Anxiety is a mental and physiological condition that is recognised by a continuous level of stress in an individual, consisting of the following symptoms.
- increased heart rate
- continual restlessness/difficulty concentrating
- trouble sleeping
- feeling worried all the time
- tiredness or exhaustion
- shaking and sweating
- indigestion or diahorrea
- muscle spasms and pains
Panic attacks are an increased state of anxiety that have particular symptoms in addition to the above. These include
- heart palpitations
- dizziness and nausea
- black areas at the edge of vision
- intense sweating and feelings of feverishness
- lack of bodily awareness/spatial awareness
- feeling everything pulsating
- sudden overwhelming sense of fear/sense of loss of control
In a person with anxiety the ‘fight or flight’ response is constantly activated. This is the biological response designed to save our lives when confronted with a threat, and is how animals deal with an attack in the wild. This response floods the system with adrenaline, increases the heart rate, sharpens the senses, and focuses the brain on the situation at hand, making escape much more likely. The problem arises when this response is activated either when a threat does not exist, or when the situation at hand does not require this level of physiological reaction. A person can then be diagnosed as suffering from anxiety and panic attacks.
It is likely that the person has some traumatic situation that triggered this response at some point in their lives, and has not processed the overwhelming nature of that event. Physiologically, and perhaps also on other levels, the person does not realise that they are now in a ‘safe’ space, their body is still waiting for the threat to leave so that the system can normalise. Instead they have “normalised at a high level of stress” (Heather Mason).
Anxiety can therefore be described as living in a state of fear. In the mind there can be obsessive thinking about a certain thing that 'could' happen and there is a hyper-awareness or hyper vigilance of everything surrounding the person. This overrides the rational capability of the brain and the person is not able to think realistically, or respond in a normal manner. Often something like receiving a bill or a conversation at work suddenly seems completely overwhelming and that it is impossible to ‘live through’ whatever is happening. This is because the system believes that it is in danger, under threat and needs to escape. This can be very confusing for the individual because what is going on in their mind and body does not match the situation in front of them. Severe panic attacks can leave the person feeling like they have gone insane.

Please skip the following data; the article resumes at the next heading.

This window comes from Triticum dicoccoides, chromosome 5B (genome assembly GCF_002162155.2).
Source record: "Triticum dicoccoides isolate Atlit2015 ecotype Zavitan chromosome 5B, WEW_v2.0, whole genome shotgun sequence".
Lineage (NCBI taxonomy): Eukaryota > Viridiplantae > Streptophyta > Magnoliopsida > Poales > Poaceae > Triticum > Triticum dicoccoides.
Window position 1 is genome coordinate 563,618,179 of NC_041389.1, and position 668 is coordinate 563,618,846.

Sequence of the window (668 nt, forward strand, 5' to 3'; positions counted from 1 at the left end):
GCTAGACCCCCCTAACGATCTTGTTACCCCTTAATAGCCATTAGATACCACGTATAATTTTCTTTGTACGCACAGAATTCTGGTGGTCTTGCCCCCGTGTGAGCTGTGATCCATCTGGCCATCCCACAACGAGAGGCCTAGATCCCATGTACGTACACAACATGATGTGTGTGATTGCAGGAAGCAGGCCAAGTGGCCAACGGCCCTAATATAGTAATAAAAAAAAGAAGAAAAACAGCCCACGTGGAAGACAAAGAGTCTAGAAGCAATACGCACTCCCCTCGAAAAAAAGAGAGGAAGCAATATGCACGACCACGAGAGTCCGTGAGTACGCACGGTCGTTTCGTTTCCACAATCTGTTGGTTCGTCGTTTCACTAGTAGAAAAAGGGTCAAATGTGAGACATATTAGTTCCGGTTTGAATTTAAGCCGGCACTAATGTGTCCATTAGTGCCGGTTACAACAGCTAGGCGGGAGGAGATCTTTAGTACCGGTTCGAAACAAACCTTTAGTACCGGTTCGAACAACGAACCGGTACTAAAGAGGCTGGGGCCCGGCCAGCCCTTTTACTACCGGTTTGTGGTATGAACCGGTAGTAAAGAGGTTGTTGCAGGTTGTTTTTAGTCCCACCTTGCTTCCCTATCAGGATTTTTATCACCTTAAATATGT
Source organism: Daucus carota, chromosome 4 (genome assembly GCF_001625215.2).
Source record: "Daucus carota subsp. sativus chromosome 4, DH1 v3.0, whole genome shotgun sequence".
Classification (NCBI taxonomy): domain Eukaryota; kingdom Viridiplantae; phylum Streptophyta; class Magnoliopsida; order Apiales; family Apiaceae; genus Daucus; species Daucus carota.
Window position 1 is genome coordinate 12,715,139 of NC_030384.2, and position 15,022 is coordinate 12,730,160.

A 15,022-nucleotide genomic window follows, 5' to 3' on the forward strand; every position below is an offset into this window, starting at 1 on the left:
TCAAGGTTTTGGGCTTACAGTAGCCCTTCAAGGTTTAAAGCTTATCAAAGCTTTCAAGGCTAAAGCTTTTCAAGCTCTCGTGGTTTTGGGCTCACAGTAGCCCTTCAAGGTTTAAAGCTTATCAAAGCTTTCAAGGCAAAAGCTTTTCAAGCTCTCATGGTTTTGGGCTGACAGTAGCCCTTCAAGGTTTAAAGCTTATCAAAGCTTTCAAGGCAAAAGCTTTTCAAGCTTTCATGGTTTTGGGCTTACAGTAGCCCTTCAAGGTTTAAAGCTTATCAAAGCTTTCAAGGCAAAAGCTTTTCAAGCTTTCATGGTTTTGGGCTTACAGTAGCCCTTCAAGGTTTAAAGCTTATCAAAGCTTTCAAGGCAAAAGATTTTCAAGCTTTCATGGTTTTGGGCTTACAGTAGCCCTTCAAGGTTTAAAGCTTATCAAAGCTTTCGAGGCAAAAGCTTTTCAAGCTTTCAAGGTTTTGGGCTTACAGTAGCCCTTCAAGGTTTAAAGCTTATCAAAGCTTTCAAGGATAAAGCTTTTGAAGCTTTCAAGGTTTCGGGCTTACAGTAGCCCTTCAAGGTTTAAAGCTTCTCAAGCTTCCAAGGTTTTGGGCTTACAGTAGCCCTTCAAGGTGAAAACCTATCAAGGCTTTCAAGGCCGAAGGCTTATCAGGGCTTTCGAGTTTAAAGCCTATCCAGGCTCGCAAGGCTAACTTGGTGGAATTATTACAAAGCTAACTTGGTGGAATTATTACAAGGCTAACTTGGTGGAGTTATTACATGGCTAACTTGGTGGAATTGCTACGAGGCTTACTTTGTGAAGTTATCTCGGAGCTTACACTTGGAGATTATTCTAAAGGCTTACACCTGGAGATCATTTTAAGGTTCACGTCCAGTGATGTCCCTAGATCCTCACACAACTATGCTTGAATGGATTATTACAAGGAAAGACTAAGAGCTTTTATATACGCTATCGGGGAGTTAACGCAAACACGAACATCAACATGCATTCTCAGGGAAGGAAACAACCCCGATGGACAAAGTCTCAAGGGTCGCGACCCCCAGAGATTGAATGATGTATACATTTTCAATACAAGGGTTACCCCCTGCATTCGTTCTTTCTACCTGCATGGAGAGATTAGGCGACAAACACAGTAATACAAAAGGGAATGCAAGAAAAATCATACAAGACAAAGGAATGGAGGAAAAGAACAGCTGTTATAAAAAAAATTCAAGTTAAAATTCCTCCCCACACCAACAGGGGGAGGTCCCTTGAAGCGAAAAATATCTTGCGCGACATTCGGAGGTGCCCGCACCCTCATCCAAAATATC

Yoga can provide a lot of help for this ailment. One of the most important issues is the breath, which will always be high in the chest for an anxiety sufferer, activating the sympathic autonomic nervous system - the ‘fight or flight’ response. Bringing the breath into the abdomen activates the para sympathic autonomic nervous system, ‘rest and digest’, where the breath goes naturally when the system is in a safe and relaxed mode. Becoming aware of the breath and the associated level of stress in the system can be a turning point for the individual, instead of being totally involved in the biological response they are suddenly conscious of it.
Furthermore, the posture work allows an opportunity to work with the mental and physical aspects of this condition and begin to change the chemistry in the body. Entering a yoga posture will be challenging for the individual, and thoughts such as ‘I don’t want to be here’, ‘this is not bearable’ will arise. There may be a sudden frantic need to escape in some postures that remind the system of the original threat or trauma. However remaining in the pose, breathing and watching the system react will repattern the brain into realising it is in a safe space, there is no threat, and the physiological response can quieten. Anxiety and panic lessen.
Gentle posture work is recommended when facilitating yoga practice for a student with anxiety, preferably a routine that can be easily repeated. Maintaining a safe space around the individual where you do not move too quickly or come into their space unexpectedly is important as a teacher as sudden movements can trigger the ‘fight or flight’ in their state of hyper alertness. Mindfulness is encouraged, however meditation on its own can be extremely difficult for the individual. They are rooted in a very strong mental process, which can be made worse by focusing on it. More important is to take awareness to the body and what is going on, beginning to bring awareness to the response instead of only being the response. Bringing attention to the feet and legs can help to bring the person ‘down’ from the constant mental activity.
Particularly recommended are inversions as these place the body in a very different place from ‘normal’, which can help to loosen the mind and body out of the rigidity of anxiety. Using the wall or a chair may also help the system relax into being supported while inverted. Care should be taken with postures that cause a marked increase in anxiety for the person, approaching gently and staying for short periods of time often.
References – Yoga of the Heart, Jenny Beeken, Wikipedia, BBC Health Website, NHS, Interview with Heather Mason (author of Yoga for the Mind) on ConsciousTV, Personal experience